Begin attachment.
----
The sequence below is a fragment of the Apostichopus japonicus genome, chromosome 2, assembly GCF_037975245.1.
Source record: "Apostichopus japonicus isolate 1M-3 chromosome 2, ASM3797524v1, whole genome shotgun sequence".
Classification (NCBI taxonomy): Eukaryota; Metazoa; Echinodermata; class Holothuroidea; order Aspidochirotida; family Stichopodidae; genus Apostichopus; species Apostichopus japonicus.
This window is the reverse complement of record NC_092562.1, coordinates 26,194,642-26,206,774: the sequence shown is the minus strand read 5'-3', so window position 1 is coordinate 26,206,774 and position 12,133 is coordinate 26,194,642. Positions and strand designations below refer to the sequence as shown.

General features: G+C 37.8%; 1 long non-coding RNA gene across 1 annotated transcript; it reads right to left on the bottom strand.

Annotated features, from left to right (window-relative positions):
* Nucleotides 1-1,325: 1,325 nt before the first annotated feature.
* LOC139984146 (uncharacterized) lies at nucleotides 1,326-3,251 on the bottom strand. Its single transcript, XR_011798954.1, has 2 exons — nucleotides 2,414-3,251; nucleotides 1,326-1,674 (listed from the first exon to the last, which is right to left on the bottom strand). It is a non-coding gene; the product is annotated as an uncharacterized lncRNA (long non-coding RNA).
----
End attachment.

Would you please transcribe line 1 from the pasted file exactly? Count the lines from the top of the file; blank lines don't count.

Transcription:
The sequence below is a fragment of the Apostichopus japonicus genome, chromosome 2, assembly GCF_037975245.1.